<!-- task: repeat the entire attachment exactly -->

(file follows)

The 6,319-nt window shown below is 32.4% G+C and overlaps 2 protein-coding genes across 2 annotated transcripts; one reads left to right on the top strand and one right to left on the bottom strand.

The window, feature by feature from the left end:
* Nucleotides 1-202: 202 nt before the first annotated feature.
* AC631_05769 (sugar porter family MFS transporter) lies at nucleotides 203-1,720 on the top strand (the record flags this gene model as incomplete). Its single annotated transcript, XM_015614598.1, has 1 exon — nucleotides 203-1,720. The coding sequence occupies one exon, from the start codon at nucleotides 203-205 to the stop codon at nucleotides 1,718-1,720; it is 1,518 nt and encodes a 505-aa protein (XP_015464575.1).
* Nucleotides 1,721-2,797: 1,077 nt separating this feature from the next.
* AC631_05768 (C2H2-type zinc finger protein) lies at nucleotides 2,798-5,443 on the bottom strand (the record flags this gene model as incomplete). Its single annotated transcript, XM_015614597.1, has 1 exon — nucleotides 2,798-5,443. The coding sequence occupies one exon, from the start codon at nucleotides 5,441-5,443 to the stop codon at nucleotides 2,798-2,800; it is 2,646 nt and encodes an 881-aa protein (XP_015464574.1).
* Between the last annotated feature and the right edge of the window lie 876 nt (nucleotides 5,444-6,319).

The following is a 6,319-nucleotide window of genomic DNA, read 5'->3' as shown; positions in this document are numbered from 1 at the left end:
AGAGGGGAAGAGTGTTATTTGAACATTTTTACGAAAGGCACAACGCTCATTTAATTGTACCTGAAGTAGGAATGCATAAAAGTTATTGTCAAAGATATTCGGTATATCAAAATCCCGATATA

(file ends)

The 6,319-nt window shown below is 32.4% G+C and overlaps 2 protein-coding genes across 2 annotated transcripts; one reads left to right on the top strand and one right to left on the bottom strand.

The window, feature by feature from the left end:
* Nucleotides 1-202: 202 nt before the first annotated feature.
* AC631_05769 (sugar porter family MFS transporter) lies at nucleotides 203-1,720 on the top strand (the record flags this gene model as incomplete). Its single annotated transcript, XM_015614598.1, has 1 exon — nucleotides 203-1,720. The coding sequence occupies one exon, from the start codon at nucleotides 203-205 to the stop codon at nucleotides 1,718-1,720; it is 1,518 nt and encodes a 505-aa protein (XP_015464575.1).
* Nucleotides 1,721-2,797: 1,077 nt separating this feature from the next.
* AC631_05768 (C2H2-type zinc finger protein) lies at nucleotides 2,798-5,443 on the bottom strand (the record flags this gene model as incomplete). Its single annotated transcript, XM_015614597.1, has 1 exon — nucleotides 2,798-5,443. The coding sequence occupies one exon, from the start codon at nucleotides 5,441-5,443 to the stop codon at nucleotides 2,798-2,800; it is 2,646 nt and encodes an 881-aa protein (XP_015464574.1).
* Between the last annotated feature and the right edge of the window lie 876 nt (nucleotides 5,444-6,319).

The following is a 6,319-nucleotide window of genomic DNA, read 5'->3' as shown; positions in this document are numbered from 1 at the left end:
AGAGGGGAAGAGTGTTATTTGAACATTTTTACGAAAGGCACAACGCTCATTTAATTGTACCTGAAGTAGGAATGCATAAAAGTTATTGTCAAAGATATTCGGTATATCAAAATCCCGATATA